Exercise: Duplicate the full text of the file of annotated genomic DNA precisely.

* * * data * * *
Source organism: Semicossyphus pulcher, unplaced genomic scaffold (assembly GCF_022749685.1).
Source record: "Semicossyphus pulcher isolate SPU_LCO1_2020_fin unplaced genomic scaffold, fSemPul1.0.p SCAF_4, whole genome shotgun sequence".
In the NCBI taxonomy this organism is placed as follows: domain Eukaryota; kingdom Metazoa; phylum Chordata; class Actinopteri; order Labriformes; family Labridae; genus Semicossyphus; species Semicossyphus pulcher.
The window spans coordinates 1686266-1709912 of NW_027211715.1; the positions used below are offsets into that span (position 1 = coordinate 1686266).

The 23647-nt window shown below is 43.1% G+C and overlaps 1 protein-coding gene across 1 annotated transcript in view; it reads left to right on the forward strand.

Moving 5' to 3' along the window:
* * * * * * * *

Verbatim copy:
Source organism: Semicossyphus pulcher, unplaced genomic scaffold (assembly GCF_022749685.1).
Source record: "Semicossyphus pulcher isolate SPU_LCO1_2020_fin unplaced genomic scaffold, fSemPul1.0.p SCAF_4, whole genome shotgun sequence".
In the NCBI taxonomy this organism is placed as follows: domain Eukaryota; kingdom Metazoa; phylum Chordata; class Actinopteri; order Labriformes; family Labridae; genus Semicossyphus; species Semicossyphus pulcher.
The window spans coordinates 1686266-1709912 of NW_027211715.1; the positions used below are offsets into that span (position 1 = coordinate 1686266).

The 23647-nt window shown below is 43.1% G+C and overlaps 1 protein-coding gene across 1 annotated transcript in view; it reads left to right on the forward strand.

Moving 5' to 3' along the window: